Q. This is my first year as a ridesharing driver. I would like to use the actual expenses method to calculate my mileage deduction for 2018 because I paid for some major repairs. Thus, my actual expenses for the year are higher than usual.

If I use the actual expense method this year, will it prevent me from using the standard mileage rate next year?

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A. The answer is YES. Using the actual expense method the first year you place your car in service in your ridesharing business will prevent you from using the standard mileage rate the following year or any other year. You must use the standard mileage rate in the first year you use a car for business, or you cannot use that method for that car forever into the future.

If you use the standard mileage rate the first year, you can switch to the actual expense method in a later year. For this reason, if you’re not sure which method you want to use, it’s a good idea to use the standard mileage rate the first year you use the car for business.

However, if you want to deduct your car repair expenses, you may decide to go ahead and use the actual expense method even though it will prevent you from using the standard mileage rate in the future. It’s not that much harder to use the actual expense method. Mainly, you need to keep track of how much you spend on gas and other car expenses, as well as your mileage.

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Another reason to use the actual expense method is that it allows you to take a depreciation deduction for your car. The Tax Cuts and Jobs Act substantially increased the annual depreciation deductions for cars.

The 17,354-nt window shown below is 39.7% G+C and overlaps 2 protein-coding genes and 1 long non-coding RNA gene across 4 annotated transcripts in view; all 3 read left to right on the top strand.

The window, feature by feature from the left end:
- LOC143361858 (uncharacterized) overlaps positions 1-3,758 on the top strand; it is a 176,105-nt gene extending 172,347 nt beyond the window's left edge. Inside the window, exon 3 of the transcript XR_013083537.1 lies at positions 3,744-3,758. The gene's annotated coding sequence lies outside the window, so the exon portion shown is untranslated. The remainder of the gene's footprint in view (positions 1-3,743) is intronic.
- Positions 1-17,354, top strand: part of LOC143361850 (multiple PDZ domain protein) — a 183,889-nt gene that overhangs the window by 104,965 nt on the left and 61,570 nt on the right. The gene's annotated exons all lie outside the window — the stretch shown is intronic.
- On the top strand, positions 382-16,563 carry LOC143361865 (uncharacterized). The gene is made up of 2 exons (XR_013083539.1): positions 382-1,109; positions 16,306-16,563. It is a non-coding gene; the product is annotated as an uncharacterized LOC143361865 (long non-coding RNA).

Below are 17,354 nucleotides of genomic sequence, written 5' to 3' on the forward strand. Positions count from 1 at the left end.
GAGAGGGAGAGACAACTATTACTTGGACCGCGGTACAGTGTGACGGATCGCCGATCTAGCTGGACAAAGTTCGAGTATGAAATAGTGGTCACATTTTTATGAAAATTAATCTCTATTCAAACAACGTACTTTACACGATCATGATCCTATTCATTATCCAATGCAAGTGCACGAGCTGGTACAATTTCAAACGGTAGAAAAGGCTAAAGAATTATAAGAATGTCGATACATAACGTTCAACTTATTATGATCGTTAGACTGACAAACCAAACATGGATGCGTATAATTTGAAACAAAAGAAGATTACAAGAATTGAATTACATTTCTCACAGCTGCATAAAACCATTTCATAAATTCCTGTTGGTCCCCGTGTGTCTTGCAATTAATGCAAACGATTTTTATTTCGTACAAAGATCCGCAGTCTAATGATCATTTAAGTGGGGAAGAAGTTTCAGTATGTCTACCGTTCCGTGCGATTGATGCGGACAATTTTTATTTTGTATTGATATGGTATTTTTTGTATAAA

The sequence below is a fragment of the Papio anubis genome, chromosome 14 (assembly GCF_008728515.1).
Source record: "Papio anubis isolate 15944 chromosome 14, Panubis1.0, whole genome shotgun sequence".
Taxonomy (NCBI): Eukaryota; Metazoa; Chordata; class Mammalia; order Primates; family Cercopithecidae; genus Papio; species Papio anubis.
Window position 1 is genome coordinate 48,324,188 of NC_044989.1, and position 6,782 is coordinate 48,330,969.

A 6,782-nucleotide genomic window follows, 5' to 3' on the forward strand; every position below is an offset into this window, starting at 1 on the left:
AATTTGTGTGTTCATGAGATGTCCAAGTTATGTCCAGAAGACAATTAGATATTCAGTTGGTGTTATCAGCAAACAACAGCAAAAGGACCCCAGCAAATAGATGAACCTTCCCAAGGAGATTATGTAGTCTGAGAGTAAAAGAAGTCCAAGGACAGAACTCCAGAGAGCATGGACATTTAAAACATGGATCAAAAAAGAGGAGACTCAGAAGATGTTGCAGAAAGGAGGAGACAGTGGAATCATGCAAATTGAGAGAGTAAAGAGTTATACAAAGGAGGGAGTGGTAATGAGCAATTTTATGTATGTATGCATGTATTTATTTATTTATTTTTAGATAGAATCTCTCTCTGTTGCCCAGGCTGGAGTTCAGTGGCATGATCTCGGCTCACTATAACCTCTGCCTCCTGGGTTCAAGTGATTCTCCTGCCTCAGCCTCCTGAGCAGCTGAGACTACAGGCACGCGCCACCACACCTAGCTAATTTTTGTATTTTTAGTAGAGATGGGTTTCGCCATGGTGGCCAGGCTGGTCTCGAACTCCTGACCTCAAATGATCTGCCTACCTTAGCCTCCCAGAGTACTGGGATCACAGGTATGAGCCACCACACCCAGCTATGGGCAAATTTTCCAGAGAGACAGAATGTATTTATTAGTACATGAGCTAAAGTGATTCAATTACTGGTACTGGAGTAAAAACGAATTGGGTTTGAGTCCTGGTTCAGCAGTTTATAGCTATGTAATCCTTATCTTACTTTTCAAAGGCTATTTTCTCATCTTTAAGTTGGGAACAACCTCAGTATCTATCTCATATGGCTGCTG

You can claim a depreciation deduction up to $18,000 for cars designated for business use during 2018. The deduction assumes the vehicle is used 100 percent for business or minus the percentage of personal use.

Stephen Fishman

Stephen Fishman

Stephen Fishman is a self-employed tax expert and regular contributor to MileIQ. He has dedicated his career as an attorney and author to writing useful, authoritative and recognized guides on taxes and business law for entrepreneurs, independent contractors, freelancers and other self-employed people. He is the author of over 20 books and hundreds of articles, and has been quoted in The New York Times, Wall Street Journal, Chicago Tribune, and many other publications. Visit Fishman Law and Tax Files for more information on his work.
Stephen Fishman

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